UA Makes Crime Pay
Like a lot of obscurities from MGM's On-Demand label, Vice Squad has crept on cat's feet to Screen Archives and lately, Warner Archive listings. Viewers know it, if at all, from late PM slots, then infrequent TCM play, VS having otherwise pulled 1953 duty filling cop/robber dates between adrenalin shot of 3-D and grenade burst of Cinemascope, square in that summer of hope's renewal for a beat-down industry. United Artists distributed and was part investor in this venture thought promising thanks to tyro trio Arthur Gardner, Jules Levy, and Arnold Laven, whose first (so far only) feature, Without Warning, had been bought by vet producer Sol Lesser, then sold to UA, everyone coming out rosy. G,L&L, plus Vice Squad's exploitable title and micro-budgeting, looked to be safe bets for hot weather exploitation.
Trade sources pegged
Gardner, Levy, and Laven understood the value they'd gotten in Edward G. Robinson. Life has shaped Eddie, the three told Variety. People who really know him, love him for what he is. He doesn't have to ham it up any longer. That's for kids practicing to be mimics. So we asked him to play himself. Much to their credit and Vice Squad's good was said recognition of Robinson's icon status and how to make a most of it. Walk through this, Eddie, G,L,&L were quoted as saying, and you'll be great. Vice Squad does show a relaxed star, Robinson doing what we most enjoy, whatever his own appreciation of reduced circumstances. This was an actor incapable of a poor or indifferent performance. Mature players, said the producing team, are not types. Their years of experience have made them into believable people, which was, added Variety, what these documentary mellers need more than anything else.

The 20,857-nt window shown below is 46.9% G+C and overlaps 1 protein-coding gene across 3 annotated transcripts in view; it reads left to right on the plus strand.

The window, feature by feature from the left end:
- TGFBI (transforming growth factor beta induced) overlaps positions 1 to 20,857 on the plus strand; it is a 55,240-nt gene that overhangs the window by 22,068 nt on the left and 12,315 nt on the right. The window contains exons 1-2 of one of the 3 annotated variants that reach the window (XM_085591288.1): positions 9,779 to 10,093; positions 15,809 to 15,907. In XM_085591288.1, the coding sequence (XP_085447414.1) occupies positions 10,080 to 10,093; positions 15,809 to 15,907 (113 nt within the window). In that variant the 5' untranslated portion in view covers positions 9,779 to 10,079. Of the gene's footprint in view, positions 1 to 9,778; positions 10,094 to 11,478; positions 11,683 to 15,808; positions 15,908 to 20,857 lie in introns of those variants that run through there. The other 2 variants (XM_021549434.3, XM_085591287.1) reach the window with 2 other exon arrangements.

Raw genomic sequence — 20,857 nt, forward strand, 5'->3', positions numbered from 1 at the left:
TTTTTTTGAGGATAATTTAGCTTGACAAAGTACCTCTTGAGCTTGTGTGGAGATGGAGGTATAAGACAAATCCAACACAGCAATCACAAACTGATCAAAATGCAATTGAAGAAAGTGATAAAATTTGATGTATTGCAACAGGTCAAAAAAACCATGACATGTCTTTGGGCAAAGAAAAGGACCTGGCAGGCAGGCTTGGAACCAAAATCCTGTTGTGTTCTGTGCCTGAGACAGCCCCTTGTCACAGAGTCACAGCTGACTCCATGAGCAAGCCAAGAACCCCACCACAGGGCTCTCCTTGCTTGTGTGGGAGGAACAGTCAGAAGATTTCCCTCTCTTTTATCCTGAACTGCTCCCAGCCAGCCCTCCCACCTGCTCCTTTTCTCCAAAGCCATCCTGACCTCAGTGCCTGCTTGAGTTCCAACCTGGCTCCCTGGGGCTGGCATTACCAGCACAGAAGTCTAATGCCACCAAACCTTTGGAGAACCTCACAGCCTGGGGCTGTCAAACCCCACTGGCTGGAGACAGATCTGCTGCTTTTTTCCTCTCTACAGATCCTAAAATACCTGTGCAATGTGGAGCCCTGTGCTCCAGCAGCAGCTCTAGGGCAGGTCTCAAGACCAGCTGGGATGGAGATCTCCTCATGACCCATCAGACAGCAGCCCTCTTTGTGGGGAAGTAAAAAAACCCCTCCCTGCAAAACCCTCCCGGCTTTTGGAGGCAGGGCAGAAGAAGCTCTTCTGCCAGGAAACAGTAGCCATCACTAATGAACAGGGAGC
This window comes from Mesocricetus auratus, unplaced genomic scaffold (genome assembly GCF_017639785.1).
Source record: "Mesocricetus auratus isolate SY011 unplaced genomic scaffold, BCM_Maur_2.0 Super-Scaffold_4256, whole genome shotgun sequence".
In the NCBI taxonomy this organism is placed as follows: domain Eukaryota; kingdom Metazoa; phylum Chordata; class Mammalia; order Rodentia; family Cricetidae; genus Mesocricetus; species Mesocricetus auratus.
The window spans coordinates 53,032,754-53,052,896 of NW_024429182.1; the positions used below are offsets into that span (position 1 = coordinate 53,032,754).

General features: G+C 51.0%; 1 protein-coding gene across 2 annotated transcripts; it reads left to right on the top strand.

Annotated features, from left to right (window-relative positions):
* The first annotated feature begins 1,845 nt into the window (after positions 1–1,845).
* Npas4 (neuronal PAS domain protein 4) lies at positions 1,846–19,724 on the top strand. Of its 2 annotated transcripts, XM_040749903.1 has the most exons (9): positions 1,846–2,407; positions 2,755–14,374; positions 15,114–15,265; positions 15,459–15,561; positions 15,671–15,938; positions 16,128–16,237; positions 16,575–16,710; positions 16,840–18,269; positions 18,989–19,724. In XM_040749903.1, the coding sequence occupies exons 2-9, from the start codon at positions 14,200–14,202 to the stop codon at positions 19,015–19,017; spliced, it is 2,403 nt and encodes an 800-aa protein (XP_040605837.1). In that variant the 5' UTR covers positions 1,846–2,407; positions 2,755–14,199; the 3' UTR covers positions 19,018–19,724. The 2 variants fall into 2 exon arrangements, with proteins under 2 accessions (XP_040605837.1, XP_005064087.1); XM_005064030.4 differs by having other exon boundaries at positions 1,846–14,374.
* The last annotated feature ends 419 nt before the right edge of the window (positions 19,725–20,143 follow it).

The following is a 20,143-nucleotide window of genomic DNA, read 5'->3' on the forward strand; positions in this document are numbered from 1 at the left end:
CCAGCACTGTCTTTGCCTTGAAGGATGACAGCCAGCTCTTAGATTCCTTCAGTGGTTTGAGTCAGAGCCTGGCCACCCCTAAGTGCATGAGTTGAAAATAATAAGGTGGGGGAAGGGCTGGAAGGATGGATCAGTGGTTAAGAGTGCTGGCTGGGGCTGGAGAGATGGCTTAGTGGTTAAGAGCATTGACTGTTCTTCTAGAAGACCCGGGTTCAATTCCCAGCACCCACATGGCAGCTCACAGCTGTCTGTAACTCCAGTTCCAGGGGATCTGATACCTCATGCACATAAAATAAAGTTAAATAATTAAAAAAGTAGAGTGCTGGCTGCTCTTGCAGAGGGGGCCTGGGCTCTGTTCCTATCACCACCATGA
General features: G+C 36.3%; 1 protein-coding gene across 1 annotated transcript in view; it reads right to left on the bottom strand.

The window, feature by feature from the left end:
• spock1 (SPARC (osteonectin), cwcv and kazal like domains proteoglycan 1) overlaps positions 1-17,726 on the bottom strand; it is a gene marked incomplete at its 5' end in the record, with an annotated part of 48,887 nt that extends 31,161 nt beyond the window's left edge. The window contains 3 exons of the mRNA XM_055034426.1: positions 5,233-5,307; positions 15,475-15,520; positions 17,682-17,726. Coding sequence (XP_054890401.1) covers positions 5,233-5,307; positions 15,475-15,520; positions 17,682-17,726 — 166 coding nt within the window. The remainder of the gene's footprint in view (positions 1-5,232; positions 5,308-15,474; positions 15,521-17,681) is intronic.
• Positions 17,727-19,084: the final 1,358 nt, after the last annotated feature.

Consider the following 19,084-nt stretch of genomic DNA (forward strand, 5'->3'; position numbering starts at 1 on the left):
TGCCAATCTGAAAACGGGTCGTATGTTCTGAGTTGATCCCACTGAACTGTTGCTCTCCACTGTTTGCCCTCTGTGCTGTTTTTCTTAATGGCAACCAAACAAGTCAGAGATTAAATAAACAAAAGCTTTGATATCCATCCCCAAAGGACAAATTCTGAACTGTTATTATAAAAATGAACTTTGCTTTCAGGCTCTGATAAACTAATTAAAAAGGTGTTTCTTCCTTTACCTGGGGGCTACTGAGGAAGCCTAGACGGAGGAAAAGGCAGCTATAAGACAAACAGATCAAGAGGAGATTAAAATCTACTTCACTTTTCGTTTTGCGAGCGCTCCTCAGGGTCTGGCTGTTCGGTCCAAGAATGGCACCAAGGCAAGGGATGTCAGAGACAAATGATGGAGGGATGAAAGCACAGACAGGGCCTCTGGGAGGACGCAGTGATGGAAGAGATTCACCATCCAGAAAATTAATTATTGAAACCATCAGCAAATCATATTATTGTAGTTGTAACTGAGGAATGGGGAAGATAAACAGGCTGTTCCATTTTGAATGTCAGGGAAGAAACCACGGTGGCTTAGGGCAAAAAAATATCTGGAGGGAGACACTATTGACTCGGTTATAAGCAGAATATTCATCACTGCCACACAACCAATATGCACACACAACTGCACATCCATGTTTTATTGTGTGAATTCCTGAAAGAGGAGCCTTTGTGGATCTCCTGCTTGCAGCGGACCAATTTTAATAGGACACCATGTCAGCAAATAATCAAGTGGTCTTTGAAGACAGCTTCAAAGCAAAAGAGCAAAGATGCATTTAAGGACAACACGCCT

Shooting of Vice Squad was like camera conducted tour of
Trade reviews were good, with emphasis on "exploitation facets." One of these was television spotting, United Artists committed now to spend largely (Variety) after ad-fueled success of Moulin Rouge, High Noon, and The Moon Is Blue ($600K was sunk in Moulin promotion alone). Trailers for TV had become a must-do since rapturous response to 1952's Sudden Fear and a King Kong reissue the same season, but it does not fit all products, said the trade. Best results seem to come where actual scenes from the negative have a high "teaser' appeal. Melodrama and horror subjects make up into potent come-on, but lush musicals in Technicolor are not advantageously sold on a tiny black-and-white parlor receiver. Vice Squad was singled out by Variety for its title which was a lulu for home shock value (as were "gruesome scenes" in another TV-spot-made hit, The Beast From 20,000 Fathoms).
Vice Squad sold beyond even optimist outlook. Bookings finessed in "A" houses more than returned bacon, and holdovers were rife. Patronage voted at ticket windows for Eddie back in holsters. To hammer the point, ad design even borrowed key art of Robinson from 1937's Bullets Or Ballots to let everyone know he'd conduct business-as-usual. Trade trumpets by late August pegged Vice Squad as a sleeper, and major studio heads keep asking to see the picture, according to columnist Frank Scully. The William Morris agency put together a Vice Squad pilot with Edward G. Robinson for hopeful vid placement, but showing that around got no bites. The feature returned $918K in domestic rentals and $722K more foreign, one of United Artists' best performers among small budget titles that year (only I, The Jury in 3-D topped it). For their profit-making effort,